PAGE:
We finished off the day with a stage coach ride on an 18th century dirt road, uncomfortable! One cannot imagine the discomfort of a coach/carriage ride on cobblestones.

Old Sturbridge Village Photographs

Wool dye shed

Hot air balloons

On a Stage Coach ride

Stage Coach

Farm workers

The Tin Smith
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West Point Military Academy Photographs

Name, rank and serial number?


Interior of new church

Elaborate tomb in graveyard

The view up the Hudson River

A view of West Point Military Academy
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West Point Military Academy

Imagine driving a Motorhome through Manhattan? Neither could we, so to ensure that we avoided the worst of New York traffic we navigated well inland; in this part of the world all roads lead to the Big Apple ! Even well to the west the traffic is horrendous, while some truck drivers think they are in the Indy 500 (the minority we hasten to add – most are wonderful and courteous) the Indy guys drive fast and come so close that it is frightening, as a result we stay as far away as possible from heavy traffic.

The trip to this part of New York State was planned with a visit to West Point Military Academy in mind. What a beautiful campus this is on the banks of the Hudson River, well within reach of the city. Our drive took us through the picturesque Catskills Mountains however; the site of West Point is awesome. It is built on a cliff overlooking a quite narrow bend on the Hudson River. Our visit started in the visitor’s center where we saw a movie illustrating the daily life of the cadets. These guys (male & female) are literally the "crème de la crème". 15,000 out of substantially more than that number qualify as eligible persons for consideration; all 15,000 will have received either a Congressional Nomination or a Service-Connected Nomination. 1,200 are successful. The Cadets have a tough military based regime of study and physical activity; they have minimal vacation. They also visit many countries for charitable causes or diplomatic reasons.
The museum has exhibits from all American wars; from the war of independence to Iraq. We were both interested Adele very much so, in the period from 1776 to 1861 particularly in the many wars of that period and rarely mentioned. What we learned through these exhibits is just how difficult it was to establish the nation and form a stable democratic government. The British were not happy at the prospect of losing their American colonies, hoping at the least to hang onto New England, New Scotland (Nova Scotia) and New Brunswick. This interested us greatly.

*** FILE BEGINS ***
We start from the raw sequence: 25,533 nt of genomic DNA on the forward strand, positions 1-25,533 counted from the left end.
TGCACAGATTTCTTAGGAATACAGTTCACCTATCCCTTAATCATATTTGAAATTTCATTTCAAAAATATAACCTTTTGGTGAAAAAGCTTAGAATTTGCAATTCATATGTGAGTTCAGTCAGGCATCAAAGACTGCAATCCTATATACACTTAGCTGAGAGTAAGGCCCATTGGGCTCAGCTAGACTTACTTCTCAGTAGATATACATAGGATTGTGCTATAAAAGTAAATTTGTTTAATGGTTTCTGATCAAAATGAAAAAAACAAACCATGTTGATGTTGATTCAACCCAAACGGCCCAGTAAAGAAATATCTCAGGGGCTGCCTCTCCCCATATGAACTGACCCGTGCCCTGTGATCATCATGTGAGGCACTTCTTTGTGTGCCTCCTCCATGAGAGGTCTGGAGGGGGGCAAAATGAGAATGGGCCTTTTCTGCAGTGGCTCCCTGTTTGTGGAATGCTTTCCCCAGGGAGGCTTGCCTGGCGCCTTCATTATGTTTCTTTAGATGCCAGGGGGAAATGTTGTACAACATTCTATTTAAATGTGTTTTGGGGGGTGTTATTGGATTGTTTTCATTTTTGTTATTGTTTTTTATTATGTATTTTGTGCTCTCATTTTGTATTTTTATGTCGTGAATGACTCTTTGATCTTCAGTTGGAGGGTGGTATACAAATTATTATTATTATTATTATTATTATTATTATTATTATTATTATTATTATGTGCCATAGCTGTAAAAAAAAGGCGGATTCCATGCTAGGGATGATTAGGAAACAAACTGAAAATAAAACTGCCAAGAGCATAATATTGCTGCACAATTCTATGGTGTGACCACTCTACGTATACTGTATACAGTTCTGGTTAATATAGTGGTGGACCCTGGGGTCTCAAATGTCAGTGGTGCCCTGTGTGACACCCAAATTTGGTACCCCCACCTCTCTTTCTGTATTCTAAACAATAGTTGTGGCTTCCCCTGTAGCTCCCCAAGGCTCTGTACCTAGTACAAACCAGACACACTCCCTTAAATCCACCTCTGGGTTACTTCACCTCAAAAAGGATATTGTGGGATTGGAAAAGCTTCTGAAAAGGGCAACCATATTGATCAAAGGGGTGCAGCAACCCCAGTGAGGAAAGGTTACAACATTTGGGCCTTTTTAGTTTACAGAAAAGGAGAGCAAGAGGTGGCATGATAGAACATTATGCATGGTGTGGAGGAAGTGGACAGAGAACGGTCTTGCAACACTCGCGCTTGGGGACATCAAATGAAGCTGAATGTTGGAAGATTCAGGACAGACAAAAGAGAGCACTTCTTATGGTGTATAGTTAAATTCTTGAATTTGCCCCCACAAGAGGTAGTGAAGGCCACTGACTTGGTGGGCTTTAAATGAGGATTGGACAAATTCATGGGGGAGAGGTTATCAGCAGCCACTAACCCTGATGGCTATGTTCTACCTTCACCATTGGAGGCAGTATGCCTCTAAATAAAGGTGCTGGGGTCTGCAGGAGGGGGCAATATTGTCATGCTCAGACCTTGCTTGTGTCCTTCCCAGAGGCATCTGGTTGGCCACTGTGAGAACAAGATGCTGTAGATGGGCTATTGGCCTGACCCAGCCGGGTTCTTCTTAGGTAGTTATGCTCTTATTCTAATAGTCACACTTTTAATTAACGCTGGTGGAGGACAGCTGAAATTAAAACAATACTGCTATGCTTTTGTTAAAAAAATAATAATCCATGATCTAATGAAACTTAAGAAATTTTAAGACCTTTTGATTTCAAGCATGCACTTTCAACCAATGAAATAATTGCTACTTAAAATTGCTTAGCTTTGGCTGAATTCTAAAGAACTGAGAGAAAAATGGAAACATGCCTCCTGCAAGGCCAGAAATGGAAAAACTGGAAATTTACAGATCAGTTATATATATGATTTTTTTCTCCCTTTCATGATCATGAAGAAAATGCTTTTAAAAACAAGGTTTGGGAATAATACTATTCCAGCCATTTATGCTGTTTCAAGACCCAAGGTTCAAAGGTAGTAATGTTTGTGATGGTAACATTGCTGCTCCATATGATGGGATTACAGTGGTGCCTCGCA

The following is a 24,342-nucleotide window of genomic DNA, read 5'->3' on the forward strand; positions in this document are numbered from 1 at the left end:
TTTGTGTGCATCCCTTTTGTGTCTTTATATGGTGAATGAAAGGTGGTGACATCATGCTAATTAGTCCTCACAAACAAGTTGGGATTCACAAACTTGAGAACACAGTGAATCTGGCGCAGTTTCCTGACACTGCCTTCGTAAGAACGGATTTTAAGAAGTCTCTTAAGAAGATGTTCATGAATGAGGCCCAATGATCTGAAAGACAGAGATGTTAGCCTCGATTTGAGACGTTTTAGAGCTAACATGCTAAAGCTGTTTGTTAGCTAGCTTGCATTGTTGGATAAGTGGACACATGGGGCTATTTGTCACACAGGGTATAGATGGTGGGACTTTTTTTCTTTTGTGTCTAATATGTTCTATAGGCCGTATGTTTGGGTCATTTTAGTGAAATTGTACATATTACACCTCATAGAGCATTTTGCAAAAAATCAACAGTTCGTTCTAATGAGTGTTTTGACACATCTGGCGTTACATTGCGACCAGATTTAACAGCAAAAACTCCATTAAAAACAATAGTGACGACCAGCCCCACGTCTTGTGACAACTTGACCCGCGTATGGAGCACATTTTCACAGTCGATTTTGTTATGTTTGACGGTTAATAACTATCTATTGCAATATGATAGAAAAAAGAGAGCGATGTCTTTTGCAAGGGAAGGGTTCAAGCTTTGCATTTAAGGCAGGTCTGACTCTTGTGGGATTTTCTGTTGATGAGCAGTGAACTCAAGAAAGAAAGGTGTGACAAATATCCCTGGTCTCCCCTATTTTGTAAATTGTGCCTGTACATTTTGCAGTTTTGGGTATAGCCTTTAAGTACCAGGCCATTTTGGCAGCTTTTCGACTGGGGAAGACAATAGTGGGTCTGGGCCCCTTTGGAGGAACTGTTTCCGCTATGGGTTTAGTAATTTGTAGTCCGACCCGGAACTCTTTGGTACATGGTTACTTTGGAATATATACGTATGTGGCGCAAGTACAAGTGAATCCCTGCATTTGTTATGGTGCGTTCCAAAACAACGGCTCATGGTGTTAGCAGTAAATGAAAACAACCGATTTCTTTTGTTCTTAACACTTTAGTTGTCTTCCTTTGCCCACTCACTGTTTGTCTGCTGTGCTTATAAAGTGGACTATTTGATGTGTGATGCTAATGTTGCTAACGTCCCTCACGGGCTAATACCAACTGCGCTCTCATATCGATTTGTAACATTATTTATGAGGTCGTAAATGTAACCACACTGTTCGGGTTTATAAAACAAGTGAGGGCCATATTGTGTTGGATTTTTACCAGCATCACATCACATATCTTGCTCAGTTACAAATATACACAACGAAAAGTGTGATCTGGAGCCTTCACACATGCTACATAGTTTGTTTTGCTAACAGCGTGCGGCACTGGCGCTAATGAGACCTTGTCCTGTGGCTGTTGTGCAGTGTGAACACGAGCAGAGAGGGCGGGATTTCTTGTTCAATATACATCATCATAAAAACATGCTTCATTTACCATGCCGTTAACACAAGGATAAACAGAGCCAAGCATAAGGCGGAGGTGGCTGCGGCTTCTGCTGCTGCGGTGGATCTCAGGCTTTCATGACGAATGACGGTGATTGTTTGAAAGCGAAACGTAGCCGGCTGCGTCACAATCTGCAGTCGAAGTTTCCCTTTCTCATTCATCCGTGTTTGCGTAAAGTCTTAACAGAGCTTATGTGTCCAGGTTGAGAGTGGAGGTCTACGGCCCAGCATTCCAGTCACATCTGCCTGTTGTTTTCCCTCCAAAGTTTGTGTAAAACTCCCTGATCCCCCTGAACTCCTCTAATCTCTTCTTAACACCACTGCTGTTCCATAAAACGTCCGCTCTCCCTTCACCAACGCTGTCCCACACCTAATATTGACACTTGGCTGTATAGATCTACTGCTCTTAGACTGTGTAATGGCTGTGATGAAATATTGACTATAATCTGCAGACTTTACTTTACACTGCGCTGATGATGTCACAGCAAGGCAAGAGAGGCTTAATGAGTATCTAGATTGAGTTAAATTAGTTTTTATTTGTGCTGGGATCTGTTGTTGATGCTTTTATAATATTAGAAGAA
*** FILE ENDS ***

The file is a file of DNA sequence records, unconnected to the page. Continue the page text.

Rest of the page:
We concluded our day long visit with a two hour guided tour of the campus; visiting two non- denominational churches (the old and the new), saw this year’s recruits training, enjoyed the spectacular views, admired the many statues to our heroes including one of Patton who took 5 years to graduate, facing the Library a place its said he never visited during his tenure there - his excuse for below par academic achievement was that he couldn't find the library. Our tour included a tour of the graveyard where so many heroes are buried each with their own story.
Well worth a visit and just 50 miles from Manhattan.

Monday, July 22, 2013

New Castle & Winterthur, Delaware

Cobbled street and red-bricked pavement, New Castle

Perambulating, with care, on the red-bricked pavement

Adele and William Penn

Reflecting pool at Winterthur

Winterthur garden pathway

Winterthur pasture
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Saturday, July 20, 2013

More of Delaware

Leaving Ocean City we traveled north to an RV Park a few miles into New Jersey, yet spent our days sightseeing in Delaware. Our first task however was to make a dinner date with our friends Carole and Fred DeSantis. Carole did the research; made the reservation so all we had to do was turn up at the Mendenhall Restaurant…we liked that idea.

The day we were to meet Carole and Fred was spent first in the town of New Castle on the banks of the Delaware River; a suggested destination in one of our tour books. New Castle is a well preserved old town with quite an abundance of historical buildings including Ye Olde English Tavern Jessop’s where we had lunch; this turned out to be a good decision, excellent food served by wenches.

New Castle is a gorgeous town and not that small, a little below Wilmington, it is where Penn first landed and held a ceremony when he was handed some soil and a twig to symbolize taking possession of the land in the name of the King. Some of the streets are still cobbled with large stones that must have been ballast from ships, other streets and most of the pavement/sidewalk was paved in red brick which presents a challenge when walking as tree roots push the bricks upwards at differing angles. The houses are very old country (British). We wandered round the streets following a walking tour map; we talked to 4 men who were sitting by the river, all over 80 but joked that they were lining up waiting to be hired as day laborers. One of them gave us 3 pencil sketches he had drawn as a memento. Right across the river is the state of New Jersey which does not own any of the Delaware River; New Jersey has sued, without success, including to the Supreme Court for rights to half the river. The state boundary of Delaware is the river coast line on the New Jersey side. An interesting bit of trivia we learned…to add insult to injury Delaware owns a pocket of land on the New Jersey side of the river.